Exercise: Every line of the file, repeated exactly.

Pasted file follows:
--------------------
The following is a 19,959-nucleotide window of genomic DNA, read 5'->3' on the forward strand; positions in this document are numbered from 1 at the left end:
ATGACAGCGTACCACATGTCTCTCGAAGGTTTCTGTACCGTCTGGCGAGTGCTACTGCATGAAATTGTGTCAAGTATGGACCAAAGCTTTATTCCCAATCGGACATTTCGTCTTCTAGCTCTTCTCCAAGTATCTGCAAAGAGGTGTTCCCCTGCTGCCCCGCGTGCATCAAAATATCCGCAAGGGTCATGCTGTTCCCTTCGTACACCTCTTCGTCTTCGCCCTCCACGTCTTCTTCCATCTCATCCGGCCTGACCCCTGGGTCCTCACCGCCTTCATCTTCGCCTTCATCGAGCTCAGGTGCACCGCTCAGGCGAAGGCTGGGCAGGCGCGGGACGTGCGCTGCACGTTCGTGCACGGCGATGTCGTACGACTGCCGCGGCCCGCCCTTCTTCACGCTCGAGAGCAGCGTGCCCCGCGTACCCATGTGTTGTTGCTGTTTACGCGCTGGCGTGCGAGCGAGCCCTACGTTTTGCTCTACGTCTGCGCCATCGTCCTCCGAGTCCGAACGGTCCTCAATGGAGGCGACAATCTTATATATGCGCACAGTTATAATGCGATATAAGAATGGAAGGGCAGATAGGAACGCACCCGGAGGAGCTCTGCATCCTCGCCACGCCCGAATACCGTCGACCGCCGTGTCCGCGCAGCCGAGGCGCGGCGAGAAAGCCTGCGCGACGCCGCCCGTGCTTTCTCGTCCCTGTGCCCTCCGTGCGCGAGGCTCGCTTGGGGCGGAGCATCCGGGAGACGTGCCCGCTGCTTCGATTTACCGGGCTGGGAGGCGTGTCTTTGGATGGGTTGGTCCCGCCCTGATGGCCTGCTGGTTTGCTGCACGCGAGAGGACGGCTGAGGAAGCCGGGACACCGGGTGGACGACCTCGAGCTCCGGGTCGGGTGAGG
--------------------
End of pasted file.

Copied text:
The following is a 19,959-nucleotide window of genomic DNA, read 5'->3' on the forward strand; positions in this document are numbered from 1 at the left end:
ATGACAGCGTACCACATGTCTCTCGAAGGTTTCTGTACCGTCTGGCGAGTGCTACTGCATGAAATTGTGTCAAGTATGGACCAAAGCTTTATTCCCAATCGGACATTTCGTCTTCTAGCTCTTCTCCAAGTATCTGCAAAGAGGTGTTCCCCTGCTGCCCCGCGTGCATCAAAATATCCGCAAGGGTCATGCTGTTCCCTTCGTACACCTCTTCGTCTTCGCCCTCCACGTCTTCTTCCATCTCATCCGGCCTGACCCCTGGGTCCTCACCGCCTTCATCTTCGCCTTCATCGAGCTCAGGTGCACCGCTCAGGCGAAGGCTGGGCAGGCGCGGGACGTGCGCTGCACGTTCGTGCACGGCGATGTCGTACGACTGCCGCGGCCCGCCCTTCTTCACGCTCGAGAGCAGCGTGCCCCGCGTACCCATGTGTTGTTGCTGTTTACGCGCTGGCGTGCGAGCGAGCCCTACGTTTTGCTCTACGTCTGCGCCATCGTCCTCCGAGTCCGAACGGTCCTCAATGGAGGCGACAATCTTATATATGCGCACAGTTATAATGCGATATAAGAATGGAAGGGCAGATAGGAACGCACCCGGAGGAGCTCTGCATCCTCGCCACGCCCGAATACCGTCGACCGCCGTGTCCGCGCAGCCGAGGCGCGGCGAGAAAGCCTGCGCGACGCCGCCCGTGCTTTCTCGTCCCTGTGCCCTCCGTGCGCGAGGCTCGCTTGGGGCGGAGCATCCGGGAGACGTGCCCGCTGCTTCGATTTACCGGGCTGGGAGGCGTGTCTTTGGATGGGTTGGTCCCGCCCTGATGGCCTGCTGGTTTGCTGCACGCGAGAGGACGGCTGAGGAAGCCGGGACACCGGGTGGACGACCTCGAGCTCCGGGTCGGGTGAGG